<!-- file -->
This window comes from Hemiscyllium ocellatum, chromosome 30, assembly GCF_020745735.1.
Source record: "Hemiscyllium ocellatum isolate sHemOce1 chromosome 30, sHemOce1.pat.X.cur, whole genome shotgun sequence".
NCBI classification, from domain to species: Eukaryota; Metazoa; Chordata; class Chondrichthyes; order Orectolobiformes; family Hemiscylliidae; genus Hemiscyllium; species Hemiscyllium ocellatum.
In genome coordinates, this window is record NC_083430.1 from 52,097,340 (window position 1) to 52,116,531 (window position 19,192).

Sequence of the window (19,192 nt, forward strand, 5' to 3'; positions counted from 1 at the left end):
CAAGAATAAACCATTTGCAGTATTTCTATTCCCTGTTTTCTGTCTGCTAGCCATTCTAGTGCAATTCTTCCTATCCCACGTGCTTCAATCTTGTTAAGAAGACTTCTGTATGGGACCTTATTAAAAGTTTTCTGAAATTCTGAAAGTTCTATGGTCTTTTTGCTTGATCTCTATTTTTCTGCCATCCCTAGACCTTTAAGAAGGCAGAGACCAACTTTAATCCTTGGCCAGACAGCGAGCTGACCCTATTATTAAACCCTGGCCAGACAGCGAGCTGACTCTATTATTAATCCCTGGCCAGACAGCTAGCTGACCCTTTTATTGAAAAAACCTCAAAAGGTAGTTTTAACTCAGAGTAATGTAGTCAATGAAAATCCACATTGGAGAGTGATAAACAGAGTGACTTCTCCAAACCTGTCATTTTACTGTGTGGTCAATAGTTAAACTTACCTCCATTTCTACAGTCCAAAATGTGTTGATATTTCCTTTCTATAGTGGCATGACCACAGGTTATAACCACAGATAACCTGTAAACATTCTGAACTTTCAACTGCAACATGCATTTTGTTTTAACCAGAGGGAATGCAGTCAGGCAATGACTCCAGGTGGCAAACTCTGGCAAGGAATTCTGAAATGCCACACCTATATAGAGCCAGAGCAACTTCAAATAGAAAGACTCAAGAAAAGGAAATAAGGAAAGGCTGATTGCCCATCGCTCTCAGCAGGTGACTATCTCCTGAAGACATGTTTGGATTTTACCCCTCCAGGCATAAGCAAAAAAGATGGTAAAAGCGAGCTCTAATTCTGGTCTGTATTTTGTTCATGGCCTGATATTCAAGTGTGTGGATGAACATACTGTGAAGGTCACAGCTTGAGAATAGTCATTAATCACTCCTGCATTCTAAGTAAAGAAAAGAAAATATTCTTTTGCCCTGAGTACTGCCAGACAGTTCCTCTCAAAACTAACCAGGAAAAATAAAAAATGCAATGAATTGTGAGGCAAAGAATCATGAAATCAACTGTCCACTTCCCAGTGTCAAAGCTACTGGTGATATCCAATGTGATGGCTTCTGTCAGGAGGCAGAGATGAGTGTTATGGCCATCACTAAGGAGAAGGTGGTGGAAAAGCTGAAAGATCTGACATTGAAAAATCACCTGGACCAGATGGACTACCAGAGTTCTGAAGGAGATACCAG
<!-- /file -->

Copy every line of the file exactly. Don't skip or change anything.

This window comes from Hemiscyllium ocellatum, chromosome 30, assembly GCF_020745735.1.
Source record: "Hemiscyllium ocellatum isolate sHemOce1 chromosome 30, sHemOce1.pat.X.cur, whole genome shotgun sequence".
NCBI classification, from domain to species: Eukaryota; Metazoa; Chordata; class Chondrichthyes; order Orectolobiformes; family Hemiscylliidae; genus Hemiscyllium; species Hemiscyllium ocellatum.
In genome coordinates, this window is record NC_083430.1 from 52,097,340 (window position 1) to 52,116,531 (window position 19,192).

Sequence of the window (19,192 nt, forward strand, 5' to 3'; positions counted from 1 at the left end):
CAAGAATAAACCATTTGCAGTATTTCTATTCCCTGTTTTCTGTCTGCTAGCCATTCTAGTGCAATTCTTCCTATCCCACGTGCTTCAATCTTGTTAAGAAGACTTCTGTATGGGACCTTATTAAAAGTTTTCTGAAATTCTGAAAGTTCTATGGTCTTTTTGCTTGATCTCTATTTTTCTGCCATCCCTAGACCTTTAAGAAGGCAGAGACCAACTTTAATCCTTGGCCAGACAGCGAGCTGACCCTATTATTAAACCCTGGCCAGACAGCGAGCTGACTCTATTATTAATCCCTGGCCAGACAGCTAGCTGACCCTTTTATTGAAAAAACCTCAAAAGGTAGTTTTAACTCAGAGTAATGTAGTCAATGAAAATCCACATTGGAGAGTGATAAACAGAGTGACTTCTCCAAACCTGTCATTTTACTGTGTGGTCAATAGTTAAACTTACCTCCATTTCTACAGTCCAAAATGTGTTGATATTTCCTTTCTATAGTGGCATGACCACAGGTTATAACCACAGATAACCTGTAAACATTCTGAACTTTCAACTGCAACATGCATTTTGTTTTAACCAGAGGGAATGCAGTCAGGCAATGACTCCAGGTGGCAAACTCTGGCAAGGAATTCTGAAATGCCACACCTATATAGAGCCAGAGCAACTTCAAATAGAAAGACTCAAGAAAAGGAAATAAGGAAAGGCTGATTGCCCATCGCTCTCAGCAGGTGACTATCTCCTGAAGACATGTTTGGATTTTACCCCTCCAGGCATAAGCAAAAAAGATGGTAAAAGCGAGCTCTAATTCTGGTCTGTATTTTGTTCATGGCCTGATATTCAAGTGTGTGGATGAACATACTGTGAAGGTCACAGCTTGAGAATAGTCATTAATCACTCCTGCATTCTAAGTAAAGAAAAGAAAATATTCTTTTGCCCTGAGTACTGCCAGACAGTTCCTCTCAAAACTAACCAGGAAAAATAAAAAATGCAATGAATTGTGAGGCAAAGAATCATGAAATCAACTGTCCACTTCCCAGTGTCAAAGCTACTGGTGATATCCAATGTGATGGCTTCTGTCAGGAGGCAGAGATGAGTGTTATGGCCATCACTAAGGAGAAGGTGGTGGAAAAGCTGAAAGATCTGACATTGAAAAATCACCTGGACCAGATGGACTACCAGAGTTCTGAAGGAGATACCAG